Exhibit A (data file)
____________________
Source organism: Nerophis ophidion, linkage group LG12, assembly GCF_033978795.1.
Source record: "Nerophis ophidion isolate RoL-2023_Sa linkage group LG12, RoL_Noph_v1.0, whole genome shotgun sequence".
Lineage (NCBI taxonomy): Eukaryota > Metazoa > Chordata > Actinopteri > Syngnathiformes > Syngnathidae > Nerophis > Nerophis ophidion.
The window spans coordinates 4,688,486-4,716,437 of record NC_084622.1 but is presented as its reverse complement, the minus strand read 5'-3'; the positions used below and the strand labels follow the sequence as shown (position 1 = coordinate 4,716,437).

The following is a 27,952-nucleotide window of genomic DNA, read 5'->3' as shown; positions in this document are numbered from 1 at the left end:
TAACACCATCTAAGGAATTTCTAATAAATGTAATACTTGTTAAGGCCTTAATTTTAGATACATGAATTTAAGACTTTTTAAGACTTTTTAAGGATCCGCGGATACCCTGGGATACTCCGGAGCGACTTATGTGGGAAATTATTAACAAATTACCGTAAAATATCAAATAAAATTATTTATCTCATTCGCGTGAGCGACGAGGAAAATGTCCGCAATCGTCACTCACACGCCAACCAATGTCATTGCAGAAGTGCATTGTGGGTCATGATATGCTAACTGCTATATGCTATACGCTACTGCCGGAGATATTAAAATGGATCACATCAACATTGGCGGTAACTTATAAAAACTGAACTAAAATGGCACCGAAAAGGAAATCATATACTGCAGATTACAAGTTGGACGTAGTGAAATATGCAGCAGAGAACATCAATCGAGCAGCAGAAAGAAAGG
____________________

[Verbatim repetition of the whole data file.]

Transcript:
Source organism: Nerophis ophidion, linkage group LG12, assembly GCF_033978795.1.
Source record: "Nerophis ophidion isolate RoL-2023_Sa linkage group LG12, RoL_Noph_v1.0, whole genome shotgun sequence".
Lineage (NCBI taxonomy): Eukaryota > Metazoa > Chordata > Actinopteri > Syngnathiformes > Syngnathidae > Nerophis > Nerophis ophidion.
The window spans coordinates 4,688,486-4,716,437 of record NC_084622.1 but is presented as its reverse complement, the minus strand read 5'-3'; the positions used below and the strand labels follow the sequence as shown (position 1 = coordinate 4,716,437).

The following is a 27,952-nucleotide window of genomic DNA, read 5'->3' as shown; positions in this document are numbered from 1 at the left end:
TAACACCATCTAAGGAATTTCTAATAAATGTAATACTTGTTAAGGCCTTAATTTTAGATACATGAATTTAAGACTTTTTAAGACTTTTTAAGGATCCGCGGATACCCTGGGATACTCCGGAGCGACTTATGTGGGAAATTATTAACAAATTACCGTAAAATATCAAATAAAATTATTTATCTCATTCGCGTGAGCGACGAGGAAAATGTCCGCAATCGTCACTCACACGCCAACCAATGTCATTGCAGAAGTGCATTGTGGGTCATGATATGCTAACTGCTATATGCTATACGCTACTGCCGGAGATATTAAAATGGATCACATCAACATTGGCGGTAACTTATAAAAACTGAACTAAAATGGCACCGAAAAGGAAATCATATACTGCAGATTACAAGTTGGACGTAGTGAAATATGCAGCAGAGAACATCAATCGAGCAGCAGAAAGAAAGG